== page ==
Designing and Characterizing New Coating Materials to Increase the Corrosion Resistance of Steel Reinforcement Embedded in Concrete

A team comprised by Texas A&M University (TAMU) proposes a unique approach that will include the integration of materials sciences, infrastructure and corrosion science fundamentals and applications to characterize and select the corrosion mitigation methods for steel structure elements used in transportation applications. The proposal includes: (1) Characterize the performance of galvanized steel prepared varying the chemical compositions of the hot dipping bath; (2) Characterize the performance of a Zn Rich Epoxy coating formulated based on the optimal galvanized layer composition. (3) Characterize the corrosion control mechanisms (barrier coating vs cathodic protection) for corrosion of steel rebar embedded in concrete structures in aqueous solutions; (4) Characterize reinforced concrete (RC) elements with either corrosion control methods, and evaluate their performance to understand their influence on corrosion and its rates; and (5) Identify the most suitable and efficacy corrosion control strategy and quantify the uncertainties associated with methods for testing and monitoring corrosion of steel in RC elements. This proposal was formulated in response to the deterioration of infrastructure due to reinforcing steel and metallic assets suffering from corrosion, which has been recognized for several decades as a major technical and economic challenge in the United States. A recent cost-of-corrosion study by the Federal Highway Administration has estimated the annual cost of corrosion related to USA bridges to be approximately 30 billion, not including indirect costs incurred by the traveling public due to infrastructural closures. One particular aspect is the degradation of the elements of the cell naturally formed in different infrastructure assets made by steel materials under corrosive/environmental conditions. Due to the random distribution and interaction of the chemical species from the environment with the metallic structure, the generation of transport mechanisms and electrochemical reactions occur. The corrosion process at the metal/electrolyte interface can lead either to general dissolution or to a localized attack and decrease the durability/reliability of the structure under load and corrosive conditions.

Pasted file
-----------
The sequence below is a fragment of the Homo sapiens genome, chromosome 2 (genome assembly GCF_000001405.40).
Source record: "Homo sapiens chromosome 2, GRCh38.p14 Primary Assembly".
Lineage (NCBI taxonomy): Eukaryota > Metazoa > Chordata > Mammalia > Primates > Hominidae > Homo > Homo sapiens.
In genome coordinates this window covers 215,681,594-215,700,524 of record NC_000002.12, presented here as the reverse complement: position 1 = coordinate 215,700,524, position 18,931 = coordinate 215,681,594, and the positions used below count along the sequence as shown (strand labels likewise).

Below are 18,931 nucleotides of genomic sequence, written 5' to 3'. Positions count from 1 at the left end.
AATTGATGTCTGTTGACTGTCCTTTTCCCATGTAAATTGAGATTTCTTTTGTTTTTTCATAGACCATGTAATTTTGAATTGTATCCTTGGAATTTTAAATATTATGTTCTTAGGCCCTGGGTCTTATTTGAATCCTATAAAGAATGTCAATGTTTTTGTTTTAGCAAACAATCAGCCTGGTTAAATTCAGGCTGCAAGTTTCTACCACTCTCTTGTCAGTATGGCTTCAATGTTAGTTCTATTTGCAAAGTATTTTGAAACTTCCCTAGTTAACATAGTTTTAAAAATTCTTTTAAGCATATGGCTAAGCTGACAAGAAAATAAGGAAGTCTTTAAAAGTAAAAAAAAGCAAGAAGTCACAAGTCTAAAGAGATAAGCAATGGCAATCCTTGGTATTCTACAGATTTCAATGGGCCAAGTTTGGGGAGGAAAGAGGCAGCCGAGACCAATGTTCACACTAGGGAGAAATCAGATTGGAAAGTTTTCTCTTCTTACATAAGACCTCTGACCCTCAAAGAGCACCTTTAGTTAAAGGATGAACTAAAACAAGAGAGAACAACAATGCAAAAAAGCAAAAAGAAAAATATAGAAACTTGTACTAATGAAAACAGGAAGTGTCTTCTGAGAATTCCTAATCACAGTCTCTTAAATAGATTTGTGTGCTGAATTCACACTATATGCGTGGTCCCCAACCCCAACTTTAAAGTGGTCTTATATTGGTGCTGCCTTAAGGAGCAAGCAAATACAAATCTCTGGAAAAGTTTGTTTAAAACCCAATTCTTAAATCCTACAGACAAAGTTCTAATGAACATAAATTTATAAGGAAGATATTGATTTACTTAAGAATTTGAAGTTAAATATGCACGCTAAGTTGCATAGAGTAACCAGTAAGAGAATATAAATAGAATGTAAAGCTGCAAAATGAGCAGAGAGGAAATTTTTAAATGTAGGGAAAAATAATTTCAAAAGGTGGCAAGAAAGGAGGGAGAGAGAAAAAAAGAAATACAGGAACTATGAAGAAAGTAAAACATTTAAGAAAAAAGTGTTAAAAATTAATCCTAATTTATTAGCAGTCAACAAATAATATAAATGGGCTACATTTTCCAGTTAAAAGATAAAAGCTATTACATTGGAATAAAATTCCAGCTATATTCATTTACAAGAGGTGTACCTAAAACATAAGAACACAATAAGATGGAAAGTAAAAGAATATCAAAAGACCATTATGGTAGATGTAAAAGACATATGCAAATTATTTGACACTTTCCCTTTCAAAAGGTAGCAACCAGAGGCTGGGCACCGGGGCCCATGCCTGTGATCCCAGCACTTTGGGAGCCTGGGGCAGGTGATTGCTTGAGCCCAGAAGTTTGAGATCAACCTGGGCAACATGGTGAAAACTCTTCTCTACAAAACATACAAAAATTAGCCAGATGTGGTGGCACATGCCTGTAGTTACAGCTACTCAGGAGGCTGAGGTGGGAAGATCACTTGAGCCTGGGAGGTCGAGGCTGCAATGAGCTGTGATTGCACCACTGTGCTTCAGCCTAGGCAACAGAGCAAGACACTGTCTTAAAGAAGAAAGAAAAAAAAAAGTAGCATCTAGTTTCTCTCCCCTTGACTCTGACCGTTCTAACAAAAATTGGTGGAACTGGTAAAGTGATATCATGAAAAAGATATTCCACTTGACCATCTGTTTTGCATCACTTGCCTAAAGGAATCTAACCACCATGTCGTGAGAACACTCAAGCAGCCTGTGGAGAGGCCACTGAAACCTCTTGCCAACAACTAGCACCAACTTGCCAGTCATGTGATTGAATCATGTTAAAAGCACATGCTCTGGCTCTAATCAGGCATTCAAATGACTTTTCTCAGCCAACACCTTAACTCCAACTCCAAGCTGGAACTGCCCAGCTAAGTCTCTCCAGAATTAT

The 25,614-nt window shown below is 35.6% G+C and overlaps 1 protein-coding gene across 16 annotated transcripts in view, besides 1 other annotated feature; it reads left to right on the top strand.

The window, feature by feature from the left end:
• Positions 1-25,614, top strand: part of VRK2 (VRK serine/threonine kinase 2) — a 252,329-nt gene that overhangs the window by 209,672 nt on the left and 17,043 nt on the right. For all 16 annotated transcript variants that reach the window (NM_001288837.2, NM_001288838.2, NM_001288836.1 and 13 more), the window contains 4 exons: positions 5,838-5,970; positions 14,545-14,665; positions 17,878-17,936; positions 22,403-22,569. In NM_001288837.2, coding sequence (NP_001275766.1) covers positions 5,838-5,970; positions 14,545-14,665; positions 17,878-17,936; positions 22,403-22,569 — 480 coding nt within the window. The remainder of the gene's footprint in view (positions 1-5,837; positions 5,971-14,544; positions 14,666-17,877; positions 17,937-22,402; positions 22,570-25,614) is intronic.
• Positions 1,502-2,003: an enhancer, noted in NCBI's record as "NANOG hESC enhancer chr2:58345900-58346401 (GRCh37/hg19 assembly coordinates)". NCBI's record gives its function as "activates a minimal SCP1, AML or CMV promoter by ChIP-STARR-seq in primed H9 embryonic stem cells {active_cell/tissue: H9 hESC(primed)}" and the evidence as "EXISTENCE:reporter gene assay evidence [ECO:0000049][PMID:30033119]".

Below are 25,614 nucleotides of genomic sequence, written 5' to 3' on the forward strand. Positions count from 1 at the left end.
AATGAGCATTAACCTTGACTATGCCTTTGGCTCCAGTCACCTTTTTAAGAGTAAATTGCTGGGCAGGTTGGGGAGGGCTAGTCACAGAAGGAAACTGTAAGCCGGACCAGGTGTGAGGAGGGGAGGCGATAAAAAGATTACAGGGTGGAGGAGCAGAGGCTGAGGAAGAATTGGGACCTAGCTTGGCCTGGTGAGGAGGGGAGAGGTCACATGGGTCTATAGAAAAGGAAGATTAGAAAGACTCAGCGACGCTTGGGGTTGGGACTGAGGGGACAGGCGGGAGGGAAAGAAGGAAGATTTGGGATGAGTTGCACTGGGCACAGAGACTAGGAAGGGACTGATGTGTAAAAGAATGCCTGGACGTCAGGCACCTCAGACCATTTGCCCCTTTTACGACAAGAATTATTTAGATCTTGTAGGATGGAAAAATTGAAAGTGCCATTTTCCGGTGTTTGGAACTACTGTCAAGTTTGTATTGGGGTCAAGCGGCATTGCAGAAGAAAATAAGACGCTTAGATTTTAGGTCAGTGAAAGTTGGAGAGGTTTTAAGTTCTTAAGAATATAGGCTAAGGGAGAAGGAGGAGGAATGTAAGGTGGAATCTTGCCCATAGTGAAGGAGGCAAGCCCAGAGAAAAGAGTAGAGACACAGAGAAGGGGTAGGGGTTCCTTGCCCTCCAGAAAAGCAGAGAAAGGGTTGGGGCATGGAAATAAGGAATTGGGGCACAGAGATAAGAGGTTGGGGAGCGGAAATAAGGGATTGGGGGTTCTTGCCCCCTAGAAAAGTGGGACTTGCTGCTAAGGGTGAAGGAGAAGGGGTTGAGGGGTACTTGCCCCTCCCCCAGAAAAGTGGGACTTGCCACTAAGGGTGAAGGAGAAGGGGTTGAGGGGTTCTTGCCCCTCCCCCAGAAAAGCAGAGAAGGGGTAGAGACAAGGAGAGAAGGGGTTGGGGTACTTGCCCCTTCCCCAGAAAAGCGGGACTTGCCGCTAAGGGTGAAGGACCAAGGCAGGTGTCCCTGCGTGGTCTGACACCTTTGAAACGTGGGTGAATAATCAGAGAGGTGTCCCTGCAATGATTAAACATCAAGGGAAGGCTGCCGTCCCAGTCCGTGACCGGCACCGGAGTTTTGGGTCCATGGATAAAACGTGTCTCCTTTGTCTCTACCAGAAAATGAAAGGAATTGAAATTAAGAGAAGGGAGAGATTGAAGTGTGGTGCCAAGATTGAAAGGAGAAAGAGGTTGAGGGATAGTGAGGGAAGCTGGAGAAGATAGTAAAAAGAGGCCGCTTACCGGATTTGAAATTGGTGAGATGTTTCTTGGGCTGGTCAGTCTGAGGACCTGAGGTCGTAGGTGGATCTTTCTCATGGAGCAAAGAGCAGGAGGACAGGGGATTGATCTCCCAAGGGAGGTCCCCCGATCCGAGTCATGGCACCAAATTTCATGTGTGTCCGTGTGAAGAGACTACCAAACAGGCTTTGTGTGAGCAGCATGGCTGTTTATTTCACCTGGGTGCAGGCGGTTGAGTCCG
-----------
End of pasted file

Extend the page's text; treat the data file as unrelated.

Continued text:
• Supplemental Notes:
    • 22STTAMU53

Language

  • English

Project

  • Status: Active
  • Funding: $130000
  • Contract Numbers:

    69A3551747106

  • Sponsor Organizations:

    Office of the Assistant Secretary for Research and Technology

    University Transportation Centers Program
    Department of Transportation
    Washington, DC  United States  20590
  • Managing Organizations:

    Transportation Consortium of South-Central States (Tran-SET)

    Louisiana State University
    Baton Rouge, LA  United States  70803
  • Project Managers:

    Mousa, Momen

  • Performing Organizations:

    Texas A&M University, College Station

    318 Jack K. Williams Administration Building
    College Station, TX  United States  77843
  • Principal Investigators:

    Castaneda, Homero

  • Start Date: 20220401
  • Expected Completion Date: 0
  • Actual Completion Date: 0
  • USDOT Program: University Transportation Centers Program

Subject/Index Terms

Filing Info

  • Accession Number: 01844952
  • Record Type: Research project
  • Source Agency: Transportation Consortium of South-Central States (Tran-SET)
  • Contract Numbers: 69A3551747106
  • Files: UTC, RIP
  • Created Date: May 6 2022 8:28PM